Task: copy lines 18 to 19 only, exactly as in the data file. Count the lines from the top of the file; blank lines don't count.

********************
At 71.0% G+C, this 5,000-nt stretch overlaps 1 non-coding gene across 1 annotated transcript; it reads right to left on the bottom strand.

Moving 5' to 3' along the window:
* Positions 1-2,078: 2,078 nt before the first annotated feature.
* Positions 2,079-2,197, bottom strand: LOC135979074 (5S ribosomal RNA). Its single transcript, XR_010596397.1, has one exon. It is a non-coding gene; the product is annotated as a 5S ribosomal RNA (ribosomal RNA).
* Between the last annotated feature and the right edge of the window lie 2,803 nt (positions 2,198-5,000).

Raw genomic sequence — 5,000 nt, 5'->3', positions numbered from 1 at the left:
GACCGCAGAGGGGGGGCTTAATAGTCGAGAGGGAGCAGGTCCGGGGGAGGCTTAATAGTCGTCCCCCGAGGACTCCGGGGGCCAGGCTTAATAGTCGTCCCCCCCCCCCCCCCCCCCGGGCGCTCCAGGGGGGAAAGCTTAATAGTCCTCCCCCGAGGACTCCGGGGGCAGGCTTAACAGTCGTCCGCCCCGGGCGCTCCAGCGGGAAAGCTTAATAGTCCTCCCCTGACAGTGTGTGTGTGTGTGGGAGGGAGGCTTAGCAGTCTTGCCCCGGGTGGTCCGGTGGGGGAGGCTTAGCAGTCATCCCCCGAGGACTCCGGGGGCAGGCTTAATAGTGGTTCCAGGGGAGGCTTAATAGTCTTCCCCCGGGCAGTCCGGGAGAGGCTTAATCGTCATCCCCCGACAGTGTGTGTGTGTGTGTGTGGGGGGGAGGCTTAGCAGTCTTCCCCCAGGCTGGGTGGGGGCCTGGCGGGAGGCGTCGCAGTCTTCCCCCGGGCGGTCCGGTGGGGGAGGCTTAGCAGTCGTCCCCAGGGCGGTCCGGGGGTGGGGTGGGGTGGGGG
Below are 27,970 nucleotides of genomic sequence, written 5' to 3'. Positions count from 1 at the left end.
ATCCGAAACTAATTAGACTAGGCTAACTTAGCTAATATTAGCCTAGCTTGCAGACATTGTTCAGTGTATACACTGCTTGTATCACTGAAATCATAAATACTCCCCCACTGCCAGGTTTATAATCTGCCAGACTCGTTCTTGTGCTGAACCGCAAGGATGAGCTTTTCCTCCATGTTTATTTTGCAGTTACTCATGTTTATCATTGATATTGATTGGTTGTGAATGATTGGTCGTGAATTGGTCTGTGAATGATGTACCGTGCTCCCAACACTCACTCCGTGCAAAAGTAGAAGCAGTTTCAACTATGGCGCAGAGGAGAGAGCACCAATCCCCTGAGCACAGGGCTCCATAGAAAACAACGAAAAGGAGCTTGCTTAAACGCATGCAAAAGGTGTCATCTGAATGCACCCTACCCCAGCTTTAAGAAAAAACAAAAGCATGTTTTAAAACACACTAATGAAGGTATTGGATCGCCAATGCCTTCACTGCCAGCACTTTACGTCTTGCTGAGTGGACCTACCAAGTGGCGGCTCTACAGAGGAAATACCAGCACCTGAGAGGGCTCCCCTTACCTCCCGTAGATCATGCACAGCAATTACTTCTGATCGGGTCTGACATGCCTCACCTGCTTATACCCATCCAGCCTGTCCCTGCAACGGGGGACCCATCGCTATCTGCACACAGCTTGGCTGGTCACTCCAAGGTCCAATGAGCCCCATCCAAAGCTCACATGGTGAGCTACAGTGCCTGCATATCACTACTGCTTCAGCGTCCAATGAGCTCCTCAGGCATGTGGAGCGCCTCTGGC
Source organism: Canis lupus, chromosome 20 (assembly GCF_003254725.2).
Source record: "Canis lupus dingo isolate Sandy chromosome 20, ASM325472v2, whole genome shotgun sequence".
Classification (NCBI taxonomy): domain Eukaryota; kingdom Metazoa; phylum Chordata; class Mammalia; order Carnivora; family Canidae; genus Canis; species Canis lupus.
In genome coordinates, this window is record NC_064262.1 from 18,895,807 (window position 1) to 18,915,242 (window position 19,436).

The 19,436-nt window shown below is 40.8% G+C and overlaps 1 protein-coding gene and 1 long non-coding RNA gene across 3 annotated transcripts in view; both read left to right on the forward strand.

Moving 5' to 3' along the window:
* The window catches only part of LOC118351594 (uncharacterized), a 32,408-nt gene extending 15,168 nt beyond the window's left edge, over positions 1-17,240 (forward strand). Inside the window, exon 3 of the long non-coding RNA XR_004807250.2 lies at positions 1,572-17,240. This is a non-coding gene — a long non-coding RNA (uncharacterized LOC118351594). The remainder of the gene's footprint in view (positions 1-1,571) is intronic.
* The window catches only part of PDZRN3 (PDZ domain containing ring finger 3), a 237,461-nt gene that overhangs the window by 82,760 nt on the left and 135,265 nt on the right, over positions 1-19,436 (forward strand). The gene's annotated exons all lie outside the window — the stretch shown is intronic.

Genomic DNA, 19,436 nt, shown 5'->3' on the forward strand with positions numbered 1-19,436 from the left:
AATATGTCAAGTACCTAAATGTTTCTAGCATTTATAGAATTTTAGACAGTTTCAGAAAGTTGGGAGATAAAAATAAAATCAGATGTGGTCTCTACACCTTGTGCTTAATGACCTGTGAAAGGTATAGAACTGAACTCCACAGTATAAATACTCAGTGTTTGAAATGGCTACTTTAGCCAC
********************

Genomic DNA, 19,436 nt, shown 5'->3' on the forward strand with positions numbered 1-19,436 from the left:
AATATGTCAAGTACCTAAATGTTTCTAGCATTTATAGAATTTTAGACAGTTTCAGAAAGTTGGGAGATAAAAATAAAATCAGATGTGGTCTCTACACCTTGTGCTTAATGACCTGTGAAAGGTATAGAACTGAACTCCACAGTATAAATACTCAGTGTTTGAAATGGCTACTTTAGCCAC